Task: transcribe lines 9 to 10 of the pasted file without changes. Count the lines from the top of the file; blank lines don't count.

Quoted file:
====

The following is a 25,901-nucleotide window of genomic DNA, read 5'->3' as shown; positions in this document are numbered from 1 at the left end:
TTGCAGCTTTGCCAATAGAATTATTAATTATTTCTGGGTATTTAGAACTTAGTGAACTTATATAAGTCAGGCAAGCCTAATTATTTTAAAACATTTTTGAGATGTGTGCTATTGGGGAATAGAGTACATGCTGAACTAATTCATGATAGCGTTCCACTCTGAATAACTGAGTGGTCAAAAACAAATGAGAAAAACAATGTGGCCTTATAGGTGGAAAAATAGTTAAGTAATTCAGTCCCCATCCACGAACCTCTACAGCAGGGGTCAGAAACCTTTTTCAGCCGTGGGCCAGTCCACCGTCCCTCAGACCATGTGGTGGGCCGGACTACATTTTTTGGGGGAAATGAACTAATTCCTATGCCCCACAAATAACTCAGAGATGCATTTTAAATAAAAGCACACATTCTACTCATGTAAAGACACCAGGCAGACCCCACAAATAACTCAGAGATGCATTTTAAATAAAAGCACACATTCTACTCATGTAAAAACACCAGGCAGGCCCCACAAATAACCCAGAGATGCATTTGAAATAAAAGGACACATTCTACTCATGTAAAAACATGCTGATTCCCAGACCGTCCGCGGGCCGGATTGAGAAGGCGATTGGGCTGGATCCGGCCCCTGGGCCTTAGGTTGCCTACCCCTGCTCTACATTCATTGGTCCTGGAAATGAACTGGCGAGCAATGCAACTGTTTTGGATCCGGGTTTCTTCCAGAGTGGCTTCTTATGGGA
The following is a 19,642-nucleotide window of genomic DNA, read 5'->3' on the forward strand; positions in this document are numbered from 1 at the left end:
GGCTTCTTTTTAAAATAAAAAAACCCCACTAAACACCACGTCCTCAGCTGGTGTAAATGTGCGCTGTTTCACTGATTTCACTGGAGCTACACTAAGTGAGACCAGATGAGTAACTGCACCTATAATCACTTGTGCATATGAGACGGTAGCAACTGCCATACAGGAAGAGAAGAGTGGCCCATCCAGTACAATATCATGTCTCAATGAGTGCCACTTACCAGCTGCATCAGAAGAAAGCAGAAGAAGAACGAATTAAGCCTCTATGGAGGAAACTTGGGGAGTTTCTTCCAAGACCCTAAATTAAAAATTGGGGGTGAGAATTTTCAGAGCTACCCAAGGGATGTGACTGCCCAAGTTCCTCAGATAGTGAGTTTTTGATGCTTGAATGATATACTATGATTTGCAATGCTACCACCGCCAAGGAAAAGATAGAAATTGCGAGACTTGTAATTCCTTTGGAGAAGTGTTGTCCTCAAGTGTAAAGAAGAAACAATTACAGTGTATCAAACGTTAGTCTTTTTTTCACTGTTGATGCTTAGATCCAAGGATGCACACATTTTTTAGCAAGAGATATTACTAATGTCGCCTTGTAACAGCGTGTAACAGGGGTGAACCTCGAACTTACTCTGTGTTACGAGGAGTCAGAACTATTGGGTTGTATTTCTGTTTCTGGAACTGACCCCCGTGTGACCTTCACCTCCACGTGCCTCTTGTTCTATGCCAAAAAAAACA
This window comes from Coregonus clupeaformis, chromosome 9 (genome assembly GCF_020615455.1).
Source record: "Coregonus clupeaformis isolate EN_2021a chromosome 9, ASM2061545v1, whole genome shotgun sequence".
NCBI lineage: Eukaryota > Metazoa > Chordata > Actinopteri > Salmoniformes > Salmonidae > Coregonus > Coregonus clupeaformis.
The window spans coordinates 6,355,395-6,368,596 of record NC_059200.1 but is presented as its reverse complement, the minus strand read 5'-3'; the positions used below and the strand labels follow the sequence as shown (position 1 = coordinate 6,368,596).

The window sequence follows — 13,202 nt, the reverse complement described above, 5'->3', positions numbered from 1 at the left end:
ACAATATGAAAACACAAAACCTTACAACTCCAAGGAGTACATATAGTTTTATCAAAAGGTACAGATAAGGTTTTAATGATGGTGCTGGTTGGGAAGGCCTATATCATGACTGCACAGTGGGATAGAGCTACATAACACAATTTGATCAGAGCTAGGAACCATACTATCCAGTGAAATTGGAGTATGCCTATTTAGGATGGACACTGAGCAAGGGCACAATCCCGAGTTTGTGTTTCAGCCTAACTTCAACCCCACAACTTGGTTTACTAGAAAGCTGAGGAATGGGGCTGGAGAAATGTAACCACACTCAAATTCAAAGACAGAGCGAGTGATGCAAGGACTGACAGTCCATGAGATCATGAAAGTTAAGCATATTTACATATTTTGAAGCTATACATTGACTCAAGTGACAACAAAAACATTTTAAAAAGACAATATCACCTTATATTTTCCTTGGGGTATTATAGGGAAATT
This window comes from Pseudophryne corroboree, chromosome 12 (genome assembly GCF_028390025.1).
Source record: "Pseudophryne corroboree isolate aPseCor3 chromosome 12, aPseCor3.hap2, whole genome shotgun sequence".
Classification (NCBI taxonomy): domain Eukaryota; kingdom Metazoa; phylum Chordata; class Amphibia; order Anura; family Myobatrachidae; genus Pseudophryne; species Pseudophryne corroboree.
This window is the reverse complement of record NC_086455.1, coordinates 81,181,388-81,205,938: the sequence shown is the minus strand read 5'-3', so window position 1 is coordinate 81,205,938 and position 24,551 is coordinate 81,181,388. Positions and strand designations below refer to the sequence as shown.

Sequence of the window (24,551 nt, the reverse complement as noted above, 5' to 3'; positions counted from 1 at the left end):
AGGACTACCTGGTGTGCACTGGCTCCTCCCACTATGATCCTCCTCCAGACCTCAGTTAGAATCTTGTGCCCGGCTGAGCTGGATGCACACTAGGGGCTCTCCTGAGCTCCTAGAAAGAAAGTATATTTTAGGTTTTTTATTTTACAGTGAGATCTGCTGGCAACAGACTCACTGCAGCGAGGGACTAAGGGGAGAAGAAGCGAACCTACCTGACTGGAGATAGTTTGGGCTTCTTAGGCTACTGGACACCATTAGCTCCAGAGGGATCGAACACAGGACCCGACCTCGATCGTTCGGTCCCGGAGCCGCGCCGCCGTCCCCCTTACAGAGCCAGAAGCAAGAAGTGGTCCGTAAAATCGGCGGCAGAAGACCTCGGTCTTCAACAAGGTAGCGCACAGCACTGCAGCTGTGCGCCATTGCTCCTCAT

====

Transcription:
The window sequence follows — 13,202 nt, the reverse complement described above, 5'->3', positions numbered from 1 at the left end:
ACAATATGAAAACACAAAACCTTACAACTCCAAGGAGTACATATAGTTTTATCAAAAGGTACAGATAAGGTTTTAATGATGGTGCTGGTTGGGAAGGCCTATATCATGACTGCACAGTGGGATAGAGCTACATAACACAATTTGATCAGAGCTAGGAACCATACTATCCAGTGAAATTGGAGTATGCCTATTTAGGATGGACACTGAGCAAGGGCACAATCCCGAGTTTGTGTTTCAGCCTAACTTCAACCCCACAACTTGGTTTACTAGAAAGCTGAGGAATGGGGCTGGAGAAATGTAACCACACTCAAATTCAAAGACAGAGCGAGTGATGCAAGGACTGACAGTCCATGAGATCATGAAAGTTAAGCATATTTACATATTTTGAAGCTATACATTGACTCAAGTGACAACAAAAACATTTTAAAAAGACAATATCACCTTATATTTTCCTTGGGGTATTATAGGGAAATT